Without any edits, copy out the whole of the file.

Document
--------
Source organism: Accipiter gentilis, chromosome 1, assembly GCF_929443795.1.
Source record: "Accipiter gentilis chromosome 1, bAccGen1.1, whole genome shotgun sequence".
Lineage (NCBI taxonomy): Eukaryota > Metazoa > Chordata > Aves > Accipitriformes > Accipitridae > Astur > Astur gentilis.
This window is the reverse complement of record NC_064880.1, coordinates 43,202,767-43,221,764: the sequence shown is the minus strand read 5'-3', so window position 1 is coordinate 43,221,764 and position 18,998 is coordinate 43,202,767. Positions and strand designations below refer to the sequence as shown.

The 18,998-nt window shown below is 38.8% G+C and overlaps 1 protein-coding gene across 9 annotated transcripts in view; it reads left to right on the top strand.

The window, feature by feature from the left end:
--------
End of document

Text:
Source organism: Accipiter gentilis, chromosome 1, assembly GCF_929443795.1.
Source record: "Accipiter gentilis chromosome 1, bAccGen1.1, whole genome shotgun sequence".
Lineage (NCBI taxonomy): Eukaryota > Metazoa > Chordata > Aves > Accipitriformes > Accipitridae > Astur > Astur gentilis.
This window is the reverse complement of record NC_064880.1, coordinates 43,202,767-43,221,764: the sequence shown is the minus strand read 5'-3', so window position 1 is coordinate 43,221,764 and position 18,998 is coordinate 43,202,767. Positions and strand designations below refer to the sequence as shown.

The 18,998-nt window shown below is 38.8% G+C and overlaps 1 protein-coding gene across 9 annotated transcripts in view; it reads left to right on the top strand.

The window, feature by feature from the left end: